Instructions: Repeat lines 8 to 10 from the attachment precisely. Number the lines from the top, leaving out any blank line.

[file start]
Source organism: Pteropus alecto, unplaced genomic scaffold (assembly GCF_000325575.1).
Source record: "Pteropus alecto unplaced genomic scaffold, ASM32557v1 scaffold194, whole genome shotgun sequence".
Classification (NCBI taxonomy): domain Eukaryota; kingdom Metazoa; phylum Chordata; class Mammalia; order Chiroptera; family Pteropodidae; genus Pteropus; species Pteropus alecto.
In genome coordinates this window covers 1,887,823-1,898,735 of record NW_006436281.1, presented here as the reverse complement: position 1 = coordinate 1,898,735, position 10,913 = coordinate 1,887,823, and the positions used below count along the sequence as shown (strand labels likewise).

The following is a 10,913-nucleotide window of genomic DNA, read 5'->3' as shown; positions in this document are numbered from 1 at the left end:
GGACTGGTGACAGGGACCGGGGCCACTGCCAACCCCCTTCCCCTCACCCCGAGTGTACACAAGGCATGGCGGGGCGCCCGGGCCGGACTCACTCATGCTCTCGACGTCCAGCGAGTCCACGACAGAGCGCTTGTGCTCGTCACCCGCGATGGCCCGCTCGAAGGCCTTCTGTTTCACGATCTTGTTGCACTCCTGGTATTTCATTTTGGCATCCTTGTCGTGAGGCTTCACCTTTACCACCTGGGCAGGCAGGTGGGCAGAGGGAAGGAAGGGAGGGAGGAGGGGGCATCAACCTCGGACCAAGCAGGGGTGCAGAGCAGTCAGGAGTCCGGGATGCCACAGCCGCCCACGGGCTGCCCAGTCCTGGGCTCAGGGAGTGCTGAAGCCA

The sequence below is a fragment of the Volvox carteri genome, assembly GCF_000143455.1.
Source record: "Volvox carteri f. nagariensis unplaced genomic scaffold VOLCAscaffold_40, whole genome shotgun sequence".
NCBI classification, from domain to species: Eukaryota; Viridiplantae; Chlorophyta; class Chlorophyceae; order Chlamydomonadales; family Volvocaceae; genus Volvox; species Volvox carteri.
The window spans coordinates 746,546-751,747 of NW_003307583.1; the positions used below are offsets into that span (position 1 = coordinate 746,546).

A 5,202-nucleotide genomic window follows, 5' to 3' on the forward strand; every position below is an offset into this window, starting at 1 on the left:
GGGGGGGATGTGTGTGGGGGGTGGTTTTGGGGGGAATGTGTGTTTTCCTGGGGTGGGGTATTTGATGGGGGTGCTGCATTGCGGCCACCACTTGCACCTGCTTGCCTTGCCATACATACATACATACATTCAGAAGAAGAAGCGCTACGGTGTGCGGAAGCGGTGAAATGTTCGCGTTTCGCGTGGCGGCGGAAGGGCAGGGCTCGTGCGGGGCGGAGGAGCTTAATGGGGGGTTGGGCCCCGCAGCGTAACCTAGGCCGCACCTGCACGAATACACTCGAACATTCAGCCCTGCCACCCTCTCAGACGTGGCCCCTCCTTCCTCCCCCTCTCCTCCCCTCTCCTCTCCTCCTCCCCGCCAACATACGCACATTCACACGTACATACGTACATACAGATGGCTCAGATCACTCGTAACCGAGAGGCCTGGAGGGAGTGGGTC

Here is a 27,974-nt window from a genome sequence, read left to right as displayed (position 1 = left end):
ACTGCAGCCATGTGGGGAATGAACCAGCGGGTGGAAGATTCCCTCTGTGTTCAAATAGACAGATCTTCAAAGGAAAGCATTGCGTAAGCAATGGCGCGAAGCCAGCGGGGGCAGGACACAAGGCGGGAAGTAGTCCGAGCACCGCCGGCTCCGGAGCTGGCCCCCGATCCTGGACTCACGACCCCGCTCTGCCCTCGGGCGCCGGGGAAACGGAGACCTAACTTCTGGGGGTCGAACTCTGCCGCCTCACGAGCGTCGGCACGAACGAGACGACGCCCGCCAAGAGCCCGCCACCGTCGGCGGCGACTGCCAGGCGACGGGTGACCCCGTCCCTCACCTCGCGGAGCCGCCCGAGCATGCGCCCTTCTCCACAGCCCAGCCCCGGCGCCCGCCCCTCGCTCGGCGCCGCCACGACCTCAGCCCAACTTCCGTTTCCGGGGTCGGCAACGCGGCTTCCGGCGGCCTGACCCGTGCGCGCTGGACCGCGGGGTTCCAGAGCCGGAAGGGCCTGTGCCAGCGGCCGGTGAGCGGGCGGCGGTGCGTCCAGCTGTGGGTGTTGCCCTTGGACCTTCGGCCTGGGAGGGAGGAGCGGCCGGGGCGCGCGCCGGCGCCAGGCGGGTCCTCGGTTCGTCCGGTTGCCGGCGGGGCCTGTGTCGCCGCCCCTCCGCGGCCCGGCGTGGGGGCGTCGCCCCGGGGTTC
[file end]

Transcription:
Source record: "Volvox carteri f. nagariensis unplaced genomic scaffold VOLCAscaffold_40, whole genome shotgun sequence".
NCBI classification, from domain to species: Eukaryota; Viridiplantae; Chlorophyta; class Chlorophyceae; order Chlamydomonadales; family Volvocaceae; genus Volvox; species Volvox carteri.
The window spans coordinates 746,546-751,747 of NW_003307583.1; the positions used below are offsets into that span (position 1 = coordinate 746,546).